RV: Yes, there was one case which made me think differently. It was the case of an unfortunate adivasi woman, who was sexually assaulted and violated in a police station. We filed a petition in the Supreme Court and raised pertinent and basic issues. The Supreme Court heard the case and passed a strong verdict in which it convicted not only the policemen involved in the dastardly act, but also convicted higher officials who were trying to hush-up the case. Furthermore, I developed a case for injury compensation. This was a new concept in India. In this model, the victim who is at the receiving end of an injury is financially compensated. We pressed for injury compensation and the apex court granted it. It was a milestone case. It happened in 1986.

There is systemic inequality between men and women. This often manifests as injustice against women at all levels of society. How sensitive is the judiciary to their case?

VV: Yes, women do face injustices and oppression. I think women should certainly bring out injustices meted out to them in the judicial forum. The judges are most sensitive to women’s causes.

Social media has been dubbed as a necessary evil. For better or worse, it is impacting every sphere of our life. What are your views on social media?

RV: Social media is a responsible discovery. As contradistinction to other media, social media is free and open. Everybody can’t write a letter to the editor, everybody can’t write a mid-page column. Social media is everyone’s mid- page column. So when the element of responsibility in looking at things sinks deep into social media users, then we will head towards positive social change. Today there is need for educating the young in the use of social media. Then social media can become a positive tool. 

—By India Legal Bureau

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A Special Talent

Shweta Rai: I have come to know that both of you write poetry. It would be so nice if you shared something which you have composed.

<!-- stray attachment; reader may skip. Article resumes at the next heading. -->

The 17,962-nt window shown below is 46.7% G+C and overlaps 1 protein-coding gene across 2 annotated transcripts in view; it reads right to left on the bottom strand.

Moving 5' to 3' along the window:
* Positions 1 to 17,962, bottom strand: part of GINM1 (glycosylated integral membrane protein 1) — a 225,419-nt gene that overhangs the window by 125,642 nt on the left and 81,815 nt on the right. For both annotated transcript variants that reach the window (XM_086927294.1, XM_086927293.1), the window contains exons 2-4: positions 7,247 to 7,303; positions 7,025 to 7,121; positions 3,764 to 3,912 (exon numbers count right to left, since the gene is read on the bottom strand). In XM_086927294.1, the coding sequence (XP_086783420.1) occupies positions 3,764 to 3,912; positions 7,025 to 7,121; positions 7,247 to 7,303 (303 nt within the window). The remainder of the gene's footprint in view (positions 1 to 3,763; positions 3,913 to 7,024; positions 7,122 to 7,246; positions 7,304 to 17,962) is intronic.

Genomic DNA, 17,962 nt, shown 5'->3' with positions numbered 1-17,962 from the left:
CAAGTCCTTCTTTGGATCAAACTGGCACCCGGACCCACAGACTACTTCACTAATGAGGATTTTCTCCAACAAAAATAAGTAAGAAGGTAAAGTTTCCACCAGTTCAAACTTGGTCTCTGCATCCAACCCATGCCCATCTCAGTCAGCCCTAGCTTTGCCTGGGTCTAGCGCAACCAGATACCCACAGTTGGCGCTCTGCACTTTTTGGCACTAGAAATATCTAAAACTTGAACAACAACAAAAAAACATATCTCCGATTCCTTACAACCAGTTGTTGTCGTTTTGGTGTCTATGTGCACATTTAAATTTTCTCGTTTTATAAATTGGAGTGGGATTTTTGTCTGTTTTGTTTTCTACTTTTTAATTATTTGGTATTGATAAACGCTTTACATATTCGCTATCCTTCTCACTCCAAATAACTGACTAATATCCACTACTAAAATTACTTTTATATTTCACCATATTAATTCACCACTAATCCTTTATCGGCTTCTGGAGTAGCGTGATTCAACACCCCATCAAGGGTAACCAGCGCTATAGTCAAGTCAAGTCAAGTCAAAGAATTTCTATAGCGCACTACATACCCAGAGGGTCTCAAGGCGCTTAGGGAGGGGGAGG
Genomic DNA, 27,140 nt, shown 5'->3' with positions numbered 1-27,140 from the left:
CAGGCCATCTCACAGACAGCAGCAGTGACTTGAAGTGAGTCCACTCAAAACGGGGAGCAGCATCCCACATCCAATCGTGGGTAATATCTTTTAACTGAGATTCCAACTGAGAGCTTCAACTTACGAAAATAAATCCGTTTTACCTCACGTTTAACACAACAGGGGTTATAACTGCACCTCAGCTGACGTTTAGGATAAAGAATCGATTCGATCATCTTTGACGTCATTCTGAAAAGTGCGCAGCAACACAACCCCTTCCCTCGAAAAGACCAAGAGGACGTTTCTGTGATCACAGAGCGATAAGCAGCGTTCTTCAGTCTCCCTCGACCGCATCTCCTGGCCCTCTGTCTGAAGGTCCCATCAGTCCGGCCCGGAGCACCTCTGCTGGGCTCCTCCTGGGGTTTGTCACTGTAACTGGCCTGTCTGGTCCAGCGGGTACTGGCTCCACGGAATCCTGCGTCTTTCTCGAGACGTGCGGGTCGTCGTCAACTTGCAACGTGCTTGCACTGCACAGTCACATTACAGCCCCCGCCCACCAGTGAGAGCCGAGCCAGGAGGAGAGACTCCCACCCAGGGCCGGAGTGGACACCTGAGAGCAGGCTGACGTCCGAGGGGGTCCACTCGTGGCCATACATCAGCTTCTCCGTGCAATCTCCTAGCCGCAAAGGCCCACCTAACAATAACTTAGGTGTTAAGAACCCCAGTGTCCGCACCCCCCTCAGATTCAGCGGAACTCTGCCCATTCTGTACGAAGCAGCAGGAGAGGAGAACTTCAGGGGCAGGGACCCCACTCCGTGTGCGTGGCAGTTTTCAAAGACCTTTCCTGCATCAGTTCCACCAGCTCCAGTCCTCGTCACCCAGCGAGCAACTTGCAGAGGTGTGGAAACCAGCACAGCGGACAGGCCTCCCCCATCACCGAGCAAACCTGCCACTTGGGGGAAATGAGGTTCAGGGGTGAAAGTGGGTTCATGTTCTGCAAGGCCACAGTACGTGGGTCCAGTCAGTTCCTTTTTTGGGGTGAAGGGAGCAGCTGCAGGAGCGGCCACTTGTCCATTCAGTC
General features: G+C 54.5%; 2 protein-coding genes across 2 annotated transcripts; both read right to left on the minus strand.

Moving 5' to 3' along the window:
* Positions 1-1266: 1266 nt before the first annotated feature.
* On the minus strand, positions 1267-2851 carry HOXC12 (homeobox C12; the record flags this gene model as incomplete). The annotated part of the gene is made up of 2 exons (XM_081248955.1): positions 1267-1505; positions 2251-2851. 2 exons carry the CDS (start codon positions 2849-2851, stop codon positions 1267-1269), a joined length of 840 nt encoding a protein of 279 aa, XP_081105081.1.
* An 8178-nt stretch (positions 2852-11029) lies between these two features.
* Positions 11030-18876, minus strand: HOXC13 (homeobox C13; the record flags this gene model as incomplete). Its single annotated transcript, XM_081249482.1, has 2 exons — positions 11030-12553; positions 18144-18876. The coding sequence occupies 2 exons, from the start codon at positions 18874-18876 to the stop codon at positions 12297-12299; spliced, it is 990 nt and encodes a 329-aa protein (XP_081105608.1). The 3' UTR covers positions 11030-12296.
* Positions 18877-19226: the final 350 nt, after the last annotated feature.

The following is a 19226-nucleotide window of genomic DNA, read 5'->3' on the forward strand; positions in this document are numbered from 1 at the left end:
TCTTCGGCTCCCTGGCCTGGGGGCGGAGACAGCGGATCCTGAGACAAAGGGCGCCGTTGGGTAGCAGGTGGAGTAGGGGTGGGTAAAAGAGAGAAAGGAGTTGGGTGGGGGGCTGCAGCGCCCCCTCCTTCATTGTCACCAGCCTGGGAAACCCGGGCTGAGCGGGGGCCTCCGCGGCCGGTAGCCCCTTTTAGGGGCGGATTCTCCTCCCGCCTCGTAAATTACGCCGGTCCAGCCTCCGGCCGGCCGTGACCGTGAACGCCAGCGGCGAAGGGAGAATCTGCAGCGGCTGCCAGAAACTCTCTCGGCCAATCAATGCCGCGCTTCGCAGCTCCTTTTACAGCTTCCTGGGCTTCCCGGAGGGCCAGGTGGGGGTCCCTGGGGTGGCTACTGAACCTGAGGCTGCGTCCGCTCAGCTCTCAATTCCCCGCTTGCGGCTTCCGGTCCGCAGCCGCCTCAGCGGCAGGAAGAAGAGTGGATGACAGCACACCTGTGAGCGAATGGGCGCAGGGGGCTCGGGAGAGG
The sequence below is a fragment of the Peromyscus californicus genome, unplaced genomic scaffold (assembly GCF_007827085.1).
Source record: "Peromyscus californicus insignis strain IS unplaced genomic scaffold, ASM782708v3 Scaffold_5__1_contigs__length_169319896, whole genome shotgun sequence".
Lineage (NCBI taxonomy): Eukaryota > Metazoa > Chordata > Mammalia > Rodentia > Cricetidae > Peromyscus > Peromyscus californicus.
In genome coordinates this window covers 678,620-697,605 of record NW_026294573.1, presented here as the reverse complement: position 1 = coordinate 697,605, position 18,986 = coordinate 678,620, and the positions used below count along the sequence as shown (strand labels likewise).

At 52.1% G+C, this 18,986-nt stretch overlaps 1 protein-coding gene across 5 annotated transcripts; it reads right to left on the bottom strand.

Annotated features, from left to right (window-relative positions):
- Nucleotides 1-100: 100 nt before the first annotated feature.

R Venkataramani: When the lockdown came, we all were confined to our homes. We spent our lives in small spaces. Our social interaction was also limited. In this context, I wrote something.

“O nation brave and beautiful

In thoughts profound and resolve sound

In deeds quick and actions swift

In the chorus of our unity let us ride

O nation brave and blissful

Reel, reel till your hearts feel

Dump, dump all the garbage of your mind

In petty cages locked

Did not the Lord in the Gita say

Those who lay down their works on me

Exalting me, with malice toward none

Comes to me?

O Nation brave and bountiful

Let each of us resolve

We are Noah of modern times

And are Ark of great fibre and space

O Nation great and benevolent

For greater temples can you built

For Lord Rama of reverence deep

That the sharing of your lofty cares

For the weak and the infirm

The distressed and the disabled

The poor and the distraught

With compassion light

All corners of your mind and heart

O nation brave and buoyant

In solitude you learnt

In isolation you learnt

All lives are one

And learnt to play new patterns of life

O Nation brave

With all thoughts and compassion drawn

Let us march with all retreats beaten.”

Shweta Rai: These words are soul touching. You have given life to the words. They carry a message too.